Red Barber began his career in
broadcasting at UF's station WRUF,
The Resolution for the delegation, introduced by Senators Hodges, Gillis and Parrish, read:
Whereas the report of the Budget Commission recommends the discontinuance of the University Radio Station, known as WRUF, and the lease of the same to private parties, and whereas, this is recommended by the Budget Commission to save appropriation by the State for the continuance of this station, and whereas, it has been represented to the Chairman of the appropriation Committee that this station can not be leased advantageously at this time, if at all, and to fail to appropriate proper moneys for the continuance of this station will cause this station to lose its place on the air: Therefore be it resolved by the Senate of Florida: That a Committee of five Senators be appointed by the President of the Senate to visit at their own expenses the said Radio Station and make inquiry of those having charge of the same into the actual amount of money it would take by State appropriation to continue this station as it now exists and as a State activity and ascertain whether the operation by dividing its time with Commercial Advertisers and report to the Committee its findings in writing to the Appropriation Committee of the Senate so the Committee can be advised as to what is proper to be done in this matter and the expenses instant thereto.
An editorial had this to say about the situation:
And speaking of Radio Stations, its was brought out on the Senate Monday that the State-owned WRUF at Gainesville is a big money loser, and that its disposal should be considered... It is singular that the Jacksonville Station, WJAX, was once property of the Times Union. That was in the early days of Radio development. The Times Union owned the wave length and such mechanism for broadcast purposes as the day afforded. After a time it was decided to give the station to the City if it desired to take it and develop it... It goes without saying that today the Times Union would like to have WJAX back again, as would many other newspapers over the country which owned the original wave length and disposed of them after a time to private or public auspices.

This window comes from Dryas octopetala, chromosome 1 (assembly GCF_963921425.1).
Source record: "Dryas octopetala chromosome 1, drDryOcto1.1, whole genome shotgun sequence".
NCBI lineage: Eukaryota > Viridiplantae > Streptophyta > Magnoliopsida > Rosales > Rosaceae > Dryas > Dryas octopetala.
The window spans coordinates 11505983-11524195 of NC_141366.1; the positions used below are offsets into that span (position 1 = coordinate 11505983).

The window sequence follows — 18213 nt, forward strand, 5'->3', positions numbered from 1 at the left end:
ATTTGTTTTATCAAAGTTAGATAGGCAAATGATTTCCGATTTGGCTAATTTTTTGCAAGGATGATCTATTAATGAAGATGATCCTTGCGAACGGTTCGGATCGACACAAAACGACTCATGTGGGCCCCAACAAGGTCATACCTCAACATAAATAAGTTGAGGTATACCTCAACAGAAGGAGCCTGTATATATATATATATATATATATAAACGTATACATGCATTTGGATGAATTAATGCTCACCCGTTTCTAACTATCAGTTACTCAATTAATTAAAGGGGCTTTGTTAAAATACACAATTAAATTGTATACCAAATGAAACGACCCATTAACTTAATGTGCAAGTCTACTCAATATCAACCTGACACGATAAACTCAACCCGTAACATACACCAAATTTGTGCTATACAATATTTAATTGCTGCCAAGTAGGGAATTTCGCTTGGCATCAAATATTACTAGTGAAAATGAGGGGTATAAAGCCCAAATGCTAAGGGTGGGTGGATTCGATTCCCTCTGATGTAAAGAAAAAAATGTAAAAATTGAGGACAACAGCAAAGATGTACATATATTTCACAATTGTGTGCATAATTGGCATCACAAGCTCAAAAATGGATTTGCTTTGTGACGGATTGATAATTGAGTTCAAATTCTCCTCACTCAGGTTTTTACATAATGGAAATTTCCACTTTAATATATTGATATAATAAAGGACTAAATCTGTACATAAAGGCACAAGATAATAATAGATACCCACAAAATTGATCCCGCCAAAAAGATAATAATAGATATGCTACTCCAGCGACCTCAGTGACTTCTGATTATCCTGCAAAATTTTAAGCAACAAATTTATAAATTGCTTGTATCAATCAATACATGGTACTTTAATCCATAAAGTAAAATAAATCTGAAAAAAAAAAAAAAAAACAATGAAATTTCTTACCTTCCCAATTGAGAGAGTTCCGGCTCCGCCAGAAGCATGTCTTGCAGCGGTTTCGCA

The delegation, with Hodges as head, comprised of Senators MacWilliams of St. Augustine, Turner of Cedar Key, Parrish of Titusville, and Anderson of Quincy. By special invitation, Senator J. Maxey Dell of Gainesville, attended inspections and the hearing.
The committee arrived in Gainesville at 6 p.m. and immediately inspected the station. At 9 o'clock the committee dined at the White House Hotel and "discussed operation of the station with Major Garland Powell, director of WRUF." In the morning, they returned to the station for the hearing, which dealt with "the advisability of continuing operation of the station on state subsidy or leasing it full or part time to a commercial broadcasting company". After the hearing, the committee visited points of interest on the campus. They were back in Tallahassee by noon and made no comment to the press.